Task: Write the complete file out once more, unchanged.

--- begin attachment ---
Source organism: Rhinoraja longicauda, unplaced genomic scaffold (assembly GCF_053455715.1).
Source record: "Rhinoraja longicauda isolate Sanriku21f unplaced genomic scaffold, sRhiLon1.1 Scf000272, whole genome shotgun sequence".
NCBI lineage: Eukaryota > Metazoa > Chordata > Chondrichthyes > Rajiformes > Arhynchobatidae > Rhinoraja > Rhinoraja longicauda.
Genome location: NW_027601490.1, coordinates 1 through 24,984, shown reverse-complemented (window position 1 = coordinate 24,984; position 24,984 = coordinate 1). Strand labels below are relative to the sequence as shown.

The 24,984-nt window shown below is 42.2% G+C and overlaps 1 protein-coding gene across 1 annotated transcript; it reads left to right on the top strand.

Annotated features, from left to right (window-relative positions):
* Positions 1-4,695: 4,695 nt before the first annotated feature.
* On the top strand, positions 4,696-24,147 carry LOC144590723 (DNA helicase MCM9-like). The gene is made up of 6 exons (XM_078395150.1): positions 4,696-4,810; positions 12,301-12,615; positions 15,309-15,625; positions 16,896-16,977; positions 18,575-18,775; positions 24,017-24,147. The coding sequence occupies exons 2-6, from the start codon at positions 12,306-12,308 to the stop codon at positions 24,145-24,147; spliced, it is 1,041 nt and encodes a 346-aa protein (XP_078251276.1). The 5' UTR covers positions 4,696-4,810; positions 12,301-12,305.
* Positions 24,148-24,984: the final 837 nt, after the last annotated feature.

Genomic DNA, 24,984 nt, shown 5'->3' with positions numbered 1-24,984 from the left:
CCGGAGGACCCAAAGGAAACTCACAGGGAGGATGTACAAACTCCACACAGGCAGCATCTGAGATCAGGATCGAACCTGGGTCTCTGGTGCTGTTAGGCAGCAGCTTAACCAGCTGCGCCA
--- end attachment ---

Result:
Source organism: Rhinoraja longicauda, unplaced genomic scaffold (assembly GCF_053455715.1).
Source record: "Rhinoraja longicauda isolate Sanriku21f unplaced genomic scaffold, sRhiLon1.1 Scf000272, whole genome shotgun sequence".
NCBI lineage: Eukaryota > Metazoa > Chordata > Chondrichthyes > Rajiformes > Arhynchobatidae > Rhinoraja > Rhinoraja longicauda.
Genome location: NW_027601490.1, coordinates 1 through 24,984, shown reverse-complemented (window position 1 = coordinate 24,984; position 24,984 = coordinate 1). Strand labels below are relative to the sequence as shown.

The 24,984-nt window shown below is 42.2% G+C and overlaps 1 protein-coding gene across 1 annotated transcript; it reads left to right on the top strand.

Annotated features, from left to right (window-relative positions):
* Positions 1-4,695: 4,695 nt before the first annotated feature.
* On the top strand, positions 4,696-24,147 carry LOC144590723 (DNA helicase MCM9-like). The gene is made up of 6 exons (XM_078395150.1): positions 4,696-4,810; positions 12,301-12,615; positions 15,309-15,625; positions 16,896-16,977; positions 18,575-18,775; positions 24,017-24,147. The coding sequence occupies exons 2-6, from the start codon at positions 12,306-12,308 to the stop codon at positions 24,145-24,147; spliced, it is 1,041 nt and encodes a 346-aa protein (XP_078251276.1). The 5' UTR covers positions 4,696-4,810; positions 12,301-12,305.
* Positions 24,148-24,984: the final 837 nt, after the last annotated feature.

Genomic DNA, 24,984 nt, shown 5'->3' with positions numbered 1-24,984 from the left:
CCGGAGGACCCAAAGGAAACTCACAGGGAGGATGTACAAACTCCACACAGGCAGCATCTGAGATCAGGATCGAACCTGGGTCTCTGGTGCTGTTAGGCAGCAGCTTAACCAGCTGCGCCA